• Clean and check
o Identify cleaning zones, establish cleaning routines
o Consolidate the previous 3C’s by standardising the new process and use of ‘Visual Management’
• Custom and practice
o Monitor process adherence
o Continually validate process
o Make further improvements using the PDCA cycle, otherwise known as the Deming cycle
Alternative acronymns have also been introduced, such as CANDO (Cleanup, Arranging, Neatness, Discipline, and Ongoing improvement). Even though he refers to the ensemble practice as "5S" in his canonical work, Hirano prefers the terms Organization, Orderliness, Cleanliness, Standardized Cleanup, and Discipline because they are better translations than the aliterative approximations. In the book, there is a photo of a Japanese sign that shows the Latin "5S" mixed with Kanji.
Additional practices are frequently added to 5S, under such headings as 5S Plus, 6S, 5S+2S, 7S, etc. The most common additional S is for Safety mentioned above, and James Leflar writes that Agilent adds Security as the seventh (7th) S. Purists insist that the other concepts be left out to maintain simplicity and because Safety, for example, is a side-benefit to disciplined housekeeping.
Relation to other concepts
5S is used with other Lean concepts such as SMED, TPM, and Just In Time (JIT). The 5S discipline requires clearing out things which are not needed in order to make it easier and faster to obtain the tools and parts that are needed. This is the foundation of SMED, which in turn enables JIT production. The first step in TPM is operator cleanup of machines, a mandate of 5S. Masaaki Imai includes use of the 5S strategy in his book on Kaizen.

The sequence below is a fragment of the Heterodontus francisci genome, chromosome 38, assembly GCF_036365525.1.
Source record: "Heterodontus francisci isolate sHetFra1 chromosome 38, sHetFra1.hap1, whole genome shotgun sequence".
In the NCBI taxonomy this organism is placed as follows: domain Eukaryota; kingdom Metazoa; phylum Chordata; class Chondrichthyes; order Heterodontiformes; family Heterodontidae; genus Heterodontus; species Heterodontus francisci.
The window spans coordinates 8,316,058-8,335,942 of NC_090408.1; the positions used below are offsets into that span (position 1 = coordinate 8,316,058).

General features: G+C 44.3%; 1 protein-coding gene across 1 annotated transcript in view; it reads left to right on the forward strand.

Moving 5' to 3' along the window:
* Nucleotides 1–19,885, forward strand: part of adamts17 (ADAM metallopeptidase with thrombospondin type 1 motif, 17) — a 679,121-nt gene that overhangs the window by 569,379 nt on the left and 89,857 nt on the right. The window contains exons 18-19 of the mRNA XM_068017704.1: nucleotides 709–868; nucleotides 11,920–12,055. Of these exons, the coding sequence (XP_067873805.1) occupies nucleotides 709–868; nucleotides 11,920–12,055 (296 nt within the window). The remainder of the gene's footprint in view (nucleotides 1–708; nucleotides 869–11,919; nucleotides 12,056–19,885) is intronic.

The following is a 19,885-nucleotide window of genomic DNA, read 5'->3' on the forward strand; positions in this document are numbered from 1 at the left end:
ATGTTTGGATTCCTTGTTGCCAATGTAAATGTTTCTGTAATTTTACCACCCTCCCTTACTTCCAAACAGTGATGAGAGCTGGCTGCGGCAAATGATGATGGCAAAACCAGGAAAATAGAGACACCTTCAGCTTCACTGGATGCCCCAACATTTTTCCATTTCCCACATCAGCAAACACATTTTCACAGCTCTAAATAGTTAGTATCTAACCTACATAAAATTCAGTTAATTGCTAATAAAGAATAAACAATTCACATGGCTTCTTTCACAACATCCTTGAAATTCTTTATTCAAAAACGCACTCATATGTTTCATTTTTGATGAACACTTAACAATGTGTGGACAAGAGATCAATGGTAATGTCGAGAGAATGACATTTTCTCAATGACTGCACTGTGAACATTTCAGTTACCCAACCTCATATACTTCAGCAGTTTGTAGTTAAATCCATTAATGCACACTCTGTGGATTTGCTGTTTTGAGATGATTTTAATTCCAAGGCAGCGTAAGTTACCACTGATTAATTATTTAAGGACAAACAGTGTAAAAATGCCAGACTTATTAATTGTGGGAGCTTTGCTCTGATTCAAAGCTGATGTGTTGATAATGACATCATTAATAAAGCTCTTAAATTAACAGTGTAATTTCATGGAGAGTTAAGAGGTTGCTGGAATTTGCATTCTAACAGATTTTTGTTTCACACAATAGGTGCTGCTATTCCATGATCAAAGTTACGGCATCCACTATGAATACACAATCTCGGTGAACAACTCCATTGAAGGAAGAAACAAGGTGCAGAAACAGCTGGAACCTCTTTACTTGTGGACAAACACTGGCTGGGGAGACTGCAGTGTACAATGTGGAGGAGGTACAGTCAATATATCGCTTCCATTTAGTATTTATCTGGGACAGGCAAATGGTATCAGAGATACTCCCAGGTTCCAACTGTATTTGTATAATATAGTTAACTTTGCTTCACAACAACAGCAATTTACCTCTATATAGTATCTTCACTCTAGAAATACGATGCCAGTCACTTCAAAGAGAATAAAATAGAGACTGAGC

5S in a business context
The 5S methodology has been adopted into a variety of organizations from small business to Fortune 500 companies. All implement the 5S's in the hope to improve productivity and performance. Peterson, Jim & Smith, Roland give examples of the uses of 5S in the business context. Such organizations and their achievements include:
Hewlett-Packard Support Center
• Improved levels of quality communication and information sharing
• Reduced training cycle for new employees
• Reduced call backs
• Reduced call time per customer
• Reduced stored parts inventory at one facility by $300,000
• Incident rate divisionwide reduced by 1.5%
• Reduced machine Downtime
• Office and plant space made available
• Improved productivity
• Improved morale
• Increased levels of product quality
• Improved safety
• Total Productive Maintenance
• Just In Time or Toyota Production System (TPS).
1. ^ Hirano, Hiroyuki (1995), 5 Pillars of the Visual Workplace, Productivity Press, ISBN 1-56327-123-0
2. ^ Leflar, James A. (2001), Practical TPM: Successful Equipment Management at Agilent Technologies, Productivity Press, ISBN 1-56327-242-3
3. ^ Imai, Masaaki (1986), Kaizen: The Key to Japan's Competitive Success, McGraw-Hill/Irwin, ISBN 0-07-554332-X
4. ^ Peterson, Jim & Smith, Roland (1998), The 5S Pocket Guide, Productivity Press, ISBN 0-527-76338-1